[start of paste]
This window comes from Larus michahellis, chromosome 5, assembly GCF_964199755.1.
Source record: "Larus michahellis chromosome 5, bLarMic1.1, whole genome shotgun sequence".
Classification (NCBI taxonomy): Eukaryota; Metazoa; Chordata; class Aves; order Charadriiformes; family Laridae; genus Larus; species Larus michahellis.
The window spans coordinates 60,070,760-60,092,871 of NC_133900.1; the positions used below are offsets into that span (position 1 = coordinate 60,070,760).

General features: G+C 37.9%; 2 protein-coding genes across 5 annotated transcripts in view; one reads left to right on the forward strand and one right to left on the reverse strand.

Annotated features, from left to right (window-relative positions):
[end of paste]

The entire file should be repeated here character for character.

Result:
This window comes from Larus michahellis, chromosome 5, assembly GCF_964199755.1.
Source record: "Larus michahellis chromosome 5, bLarMic1.1, whole genome shotgun sequence".
Classification (NCBI taxonomy): Eukaryota; Metazoa; Chordata; class Aves; order Charadriiformes; family Laridae; genus Larus; species Larus michahellis.
The window spans coordinates 60,070,760-60,092,871 of NC_133900.1; the positions used below are offsets into that span (position 1 = coordinate 60,070,760).

General features: G+C 37.9%; 2 protein-coding genes across 5 annotated transcripts in view; one reads left to right on the forward strand and one right to left on the reverse strand.

Annotated features, from left to right (window-relative positions):